We need a new American dream

Climate Change denial in the United States: Global Warming as a political stance rather than an evident reality

The new way for right-wing politicians and big industries to do away with peaceful environmentalist protesters, seems to be through legislation. A new bill that considers any oil, gas, coal, or plastics facilities as “critical infrastructure” and adds aggressive new penalties for vague charges of trespassing or tampering, is currently awaiting approval in Arkansas, Kansas, Minnesota and Montana.

According to free-speech experts, it was the violent Jan. 6 Capitol riot that instigated these new restrictions. The problem with this reasoning, however is that these restrictions are imposing on peaceful demonstrations that are meant to prevent potentially harmful protests in the first place.

In addition, this new bill is limiting free speech by sewing fear among protesters. The bill allows lawmakers to increase criminal penalties for commonplace protest at these sites, such as blocking a roadway, tethering oneself to equipment or even just rallying near a company’s property. Violations that were normally classified as misdemeanors are now reclassified as more severe crimes ― in some cases, even felonies ― with fines of tens of thousands of dollars, and convictions can sometimes carry jail sentences. Considering these penalties, many peaceful protesters are discouraged: “When someone has to weigh the potential of imprisonment for protesting, they will really, very likely limit their own speech,” said Nora Benavidez, director of the advocacy group PEN America’s U.S. free expressions program. “These bills are just a chilling effect on protest.”

Critics say the bill is mostly about politics, a way for its author, Republican state Sen. Mike Thompson to signal his climate-denying views now that he’s serving as chair of the Senate’s utilities committee. This process of turning environmental phenomena into a political issue, has become more and more prevalent in the United States over the past ten years.

Climate Change Denial has become an ideal tactic for American right-wing politicians and big industries, to shift the people’s attention to other issues, rather than to face the issue at hand, i.e. global warming. This is something that European right-wing politicians now seem to be taking over, e.g. The far-right Alternative für Deutschland (AfD) that has abandoned the previous cross-party consensus on the findings of the Intergovernmental Panel on Climate Change (IPCC) and the Paris climate agreement. However, Europe is still far from the amount of climate change deniers that make up the United States.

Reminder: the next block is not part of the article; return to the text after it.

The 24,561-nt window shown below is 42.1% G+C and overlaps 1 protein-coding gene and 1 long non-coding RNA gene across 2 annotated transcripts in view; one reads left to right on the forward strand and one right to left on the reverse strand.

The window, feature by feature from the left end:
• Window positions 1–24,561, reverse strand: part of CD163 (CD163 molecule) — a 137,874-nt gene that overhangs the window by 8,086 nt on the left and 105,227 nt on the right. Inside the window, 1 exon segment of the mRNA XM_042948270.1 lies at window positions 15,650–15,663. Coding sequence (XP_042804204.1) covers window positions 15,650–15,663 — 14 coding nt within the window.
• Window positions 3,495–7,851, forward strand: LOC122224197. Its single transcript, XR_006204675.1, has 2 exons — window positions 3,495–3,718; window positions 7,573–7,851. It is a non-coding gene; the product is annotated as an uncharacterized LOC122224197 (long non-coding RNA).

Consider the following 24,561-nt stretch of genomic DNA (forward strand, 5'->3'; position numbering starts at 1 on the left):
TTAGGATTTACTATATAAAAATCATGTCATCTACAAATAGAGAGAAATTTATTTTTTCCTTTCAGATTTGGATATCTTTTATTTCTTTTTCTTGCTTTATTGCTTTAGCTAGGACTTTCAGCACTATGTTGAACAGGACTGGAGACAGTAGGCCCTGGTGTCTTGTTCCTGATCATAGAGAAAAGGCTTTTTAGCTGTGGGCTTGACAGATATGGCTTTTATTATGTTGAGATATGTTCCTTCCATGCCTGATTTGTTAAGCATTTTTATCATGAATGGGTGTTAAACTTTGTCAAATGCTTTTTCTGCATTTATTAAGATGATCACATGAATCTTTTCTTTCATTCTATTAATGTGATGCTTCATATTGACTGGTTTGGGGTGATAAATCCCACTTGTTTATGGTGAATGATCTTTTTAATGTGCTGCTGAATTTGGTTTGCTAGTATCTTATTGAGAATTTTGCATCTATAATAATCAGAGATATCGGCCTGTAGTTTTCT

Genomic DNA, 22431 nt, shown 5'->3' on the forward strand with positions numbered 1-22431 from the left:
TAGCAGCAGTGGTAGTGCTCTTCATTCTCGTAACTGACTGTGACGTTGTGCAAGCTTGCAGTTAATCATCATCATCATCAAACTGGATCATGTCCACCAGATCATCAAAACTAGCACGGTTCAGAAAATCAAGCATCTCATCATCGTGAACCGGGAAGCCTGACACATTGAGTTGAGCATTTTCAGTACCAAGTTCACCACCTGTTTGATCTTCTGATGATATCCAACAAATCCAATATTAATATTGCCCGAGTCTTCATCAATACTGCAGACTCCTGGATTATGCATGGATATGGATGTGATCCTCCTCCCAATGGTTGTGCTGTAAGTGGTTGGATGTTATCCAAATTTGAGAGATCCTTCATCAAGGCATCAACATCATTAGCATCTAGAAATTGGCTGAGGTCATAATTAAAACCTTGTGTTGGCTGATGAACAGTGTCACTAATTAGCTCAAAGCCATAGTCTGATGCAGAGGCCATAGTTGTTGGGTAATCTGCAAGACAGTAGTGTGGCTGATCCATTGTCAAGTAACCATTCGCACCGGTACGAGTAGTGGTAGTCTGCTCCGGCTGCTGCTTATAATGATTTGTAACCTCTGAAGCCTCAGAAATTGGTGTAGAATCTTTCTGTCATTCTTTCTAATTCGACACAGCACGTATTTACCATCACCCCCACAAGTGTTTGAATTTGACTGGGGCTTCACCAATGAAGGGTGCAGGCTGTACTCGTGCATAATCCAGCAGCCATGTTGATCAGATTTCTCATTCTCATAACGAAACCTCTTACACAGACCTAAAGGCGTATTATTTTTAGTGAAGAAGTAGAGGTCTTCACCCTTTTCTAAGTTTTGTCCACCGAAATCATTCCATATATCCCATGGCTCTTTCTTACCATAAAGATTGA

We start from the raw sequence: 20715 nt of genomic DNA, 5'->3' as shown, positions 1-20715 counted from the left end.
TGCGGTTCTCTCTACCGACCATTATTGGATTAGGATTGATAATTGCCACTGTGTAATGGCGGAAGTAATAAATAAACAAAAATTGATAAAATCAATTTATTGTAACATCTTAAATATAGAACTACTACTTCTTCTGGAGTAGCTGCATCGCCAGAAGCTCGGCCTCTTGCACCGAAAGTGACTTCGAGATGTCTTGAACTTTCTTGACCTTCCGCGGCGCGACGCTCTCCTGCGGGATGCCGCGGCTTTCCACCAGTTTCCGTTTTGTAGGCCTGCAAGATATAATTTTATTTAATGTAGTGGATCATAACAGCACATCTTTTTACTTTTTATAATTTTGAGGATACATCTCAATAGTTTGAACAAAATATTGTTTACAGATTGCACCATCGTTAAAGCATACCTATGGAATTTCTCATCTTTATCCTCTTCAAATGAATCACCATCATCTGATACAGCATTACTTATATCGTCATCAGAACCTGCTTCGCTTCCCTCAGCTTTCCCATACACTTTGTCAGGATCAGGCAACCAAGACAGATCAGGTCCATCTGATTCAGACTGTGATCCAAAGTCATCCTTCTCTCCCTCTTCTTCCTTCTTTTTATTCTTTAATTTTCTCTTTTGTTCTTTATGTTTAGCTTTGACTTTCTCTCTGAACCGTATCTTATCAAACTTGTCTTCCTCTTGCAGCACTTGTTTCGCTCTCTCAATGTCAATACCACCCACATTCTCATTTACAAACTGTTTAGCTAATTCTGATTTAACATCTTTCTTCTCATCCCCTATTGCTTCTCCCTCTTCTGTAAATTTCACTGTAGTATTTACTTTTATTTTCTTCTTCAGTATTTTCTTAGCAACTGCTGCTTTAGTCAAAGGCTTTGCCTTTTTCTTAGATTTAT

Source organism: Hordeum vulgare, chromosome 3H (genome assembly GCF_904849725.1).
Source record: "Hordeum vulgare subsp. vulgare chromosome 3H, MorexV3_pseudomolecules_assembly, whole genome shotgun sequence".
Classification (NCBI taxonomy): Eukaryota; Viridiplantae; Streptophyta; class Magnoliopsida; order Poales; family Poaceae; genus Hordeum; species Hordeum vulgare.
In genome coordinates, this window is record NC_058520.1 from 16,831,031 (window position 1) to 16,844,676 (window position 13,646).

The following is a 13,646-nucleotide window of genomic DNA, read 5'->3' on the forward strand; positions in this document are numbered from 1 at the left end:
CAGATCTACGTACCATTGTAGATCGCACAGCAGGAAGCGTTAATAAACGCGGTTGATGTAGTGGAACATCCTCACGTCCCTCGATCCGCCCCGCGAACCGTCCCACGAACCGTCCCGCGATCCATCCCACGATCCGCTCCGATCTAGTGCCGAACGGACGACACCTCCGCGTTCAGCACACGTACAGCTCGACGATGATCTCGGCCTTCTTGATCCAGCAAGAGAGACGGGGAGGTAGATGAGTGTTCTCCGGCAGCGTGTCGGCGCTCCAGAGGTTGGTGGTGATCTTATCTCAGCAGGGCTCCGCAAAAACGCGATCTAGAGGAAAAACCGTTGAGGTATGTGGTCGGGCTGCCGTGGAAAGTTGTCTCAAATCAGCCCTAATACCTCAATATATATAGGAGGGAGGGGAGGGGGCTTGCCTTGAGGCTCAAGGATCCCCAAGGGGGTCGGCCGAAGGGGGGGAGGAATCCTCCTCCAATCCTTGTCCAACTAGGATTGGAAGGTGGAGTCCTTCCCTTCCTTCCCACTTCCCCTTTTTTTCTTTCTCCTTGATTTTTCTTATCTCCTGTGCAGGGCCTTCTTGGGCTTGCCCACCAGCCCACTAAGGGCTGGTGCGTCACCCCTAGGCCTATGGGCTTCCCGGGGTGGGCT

YouGov-Cambridge Globalism Project conducted a survey in 23 different countries on people’s views on climate change, which had an eye-opening outcome. Only Saudi Arabia (16%) and Indonesia (18%) had a higher proportion of people doubtful of manmade climate change than the United States.

Guardian graphic. Source: YouGov/Guardian

The survey showed that 13% of the Americans polled believed that climate change was taking place, but that human activity had no role to play. And no less than 5% didn’t believe the climate was changing at all. Americans were also more likely than any other western country polled to say they did not know whether the climate was changing or people were responsible — a total of 13% said this. That leaves only 51% of the American’s that were polled, who believe climate change is a real thing, and that human activity is contributing to it. So how is this possible, with such a significant amount of scientific evidence in a relatively educated country as the U.S.?

Blame it on fossil fuel companies and powerful lobbyists that have managed to keep many Americans unwilling to accept the reality of climate change for their own gain. Think of The Koch brothers and the fossil fuel industry, who have put billions of dollars into lying to the American public, “Even sending literature to science teachers in schools,” Margaret Klein Salamon of the advocacy group Climate Mobilization told The Guardian. “They are so well organized and have managed to turn climate change into a controversial subject that gets shut down. It’s clearly working.”.

Another factor that explains why Americans are more prone to climate change denial is conspiracy theories. Americans appear unusually prone to climate-related conspiracy theories, the YouGov data suggests. A total of 17% of those polled agreed that “the idea of manmade global warming is a hoax that was invented to deceive people”. Donald Trump didn’t exactly help solve this issue either. Instead, he further promoted this conspiracy and added his own idea that climate change was made up by China.

The worst part of all this, is that even though the United States hold the biggest amount of climate change deniers in the Western World, they don’t exactly have the lowest amount of contribution to climate change.

Source: Boden, T.A., Marland, G., and Andres, R.J. (2017). National CO2 Emissions from Fossil-Fuel Burning, Cement Manufacture, and Gas Flaring: 1751–2014, Carbon Dioxide Information Analysis Center, Oak Ridge National Laboratory, U.S. Department of Energy, doi 10.3334/CDIAC/00001_V2017.

In 2014, the top carbon dioxide (CO2) emitters were China, the United States, the European Union, India, the Russian Federation, and Japan. As the chart shows, the United States contribute to almost double the amount of emission, that the entire European Union, consisting of 28 countries, contributes to.

So, even though at least Europeans tend to be more open to the idea of climate change, if Americans aren’t, there still won’t be a significant enough change.

International Politics major at AUP in Paris. Nature lover.

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